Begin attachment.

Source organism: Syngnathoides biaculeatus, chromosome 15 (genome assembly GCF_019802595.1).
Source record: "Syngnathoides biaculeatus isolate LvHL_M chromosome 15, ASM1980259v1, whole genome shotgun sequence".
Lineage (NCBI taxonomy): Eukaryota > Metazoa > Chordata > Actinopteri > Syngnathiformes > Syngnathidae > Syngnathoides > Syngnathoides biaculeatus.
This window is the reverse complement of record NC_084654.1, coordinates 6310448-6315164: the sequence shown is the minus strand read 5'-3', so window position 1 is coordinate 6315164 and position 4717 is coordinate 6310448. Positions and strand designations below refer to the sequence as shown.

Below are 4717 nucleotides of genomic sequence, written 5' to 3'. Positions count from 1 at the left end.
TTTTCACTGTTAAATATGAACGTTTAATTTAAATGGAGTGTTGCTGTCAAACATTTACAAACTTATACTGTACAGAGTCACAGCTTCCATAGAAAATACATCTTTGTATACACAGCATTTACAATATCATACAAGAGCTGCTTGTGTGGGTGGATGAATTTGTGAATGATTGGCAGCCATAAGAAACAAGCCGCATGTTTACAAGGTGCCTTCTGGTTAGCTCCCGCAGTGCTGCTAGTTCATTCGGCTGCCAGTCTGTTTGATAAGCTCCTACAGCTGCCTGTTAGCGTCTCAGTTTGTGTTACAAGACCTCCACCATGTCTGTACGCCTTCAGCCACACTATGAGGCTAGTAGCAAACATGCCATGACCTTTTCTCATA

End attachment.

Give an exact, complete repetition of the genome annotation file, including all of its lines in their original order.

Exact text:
Source organism: Syngnathoides biaculeatus, chromosome 15 (genome assembly GCF_019802595.1).
Source record: "Syngnathoides biaculeatus isolate LvHL_M chromosome 15, ASM1980259v1, whole genome shotgun sequence".
Lineage (NCBI taxonomy): Eukaryota > Metazoa > Chordata > Actinopteri > Syngnathiformes > Syngnathidae > Syngnathoides > Syngnathoides biaculeatus.
This window is the reverse complement of record NC_084654.1, coordinates 6310448-6315164: the sequence shown is the minus strand read 5'-3', so window position 1 is coordinate 6315164 and position 4717 is coordinate 6310448. Positions and strand designations below refer to the sequence as shown.

Below are 4717 nucleotides of genomic sequence, written 5' to 3'. Positions count from 1 at the left end.
TTTTCACTGTTAAATATGAACGTTTAATTTAAATGGAGTGTTGCTGTCAAACATTTACAAACTTATACTGTACAGAGTCACAGCTTCCATAGAAAATACATCTTTGTATACACAGCATTTACAATATCATACAAGAGCTGCTTGTGTGGGTGGATGAATTTGTGAATGATTGGCAGCCATAAGAAACAAGCCGCATGTTTACAAGGTGCCTTCTGGTTAGCTCCCGCAGTGCTGCTAGTTCATTCGGCTGCCAGTCTGTTTGATAAGCTCCTACAGCTGCCTGTTAGCGTCTCAGTTTGTGTTACAAGACCTCCACCATGTCTGTACGCCTTCAGCCACACTATGAGGCTAGTAGCAAACATGCCATGACCTTTTCTCATA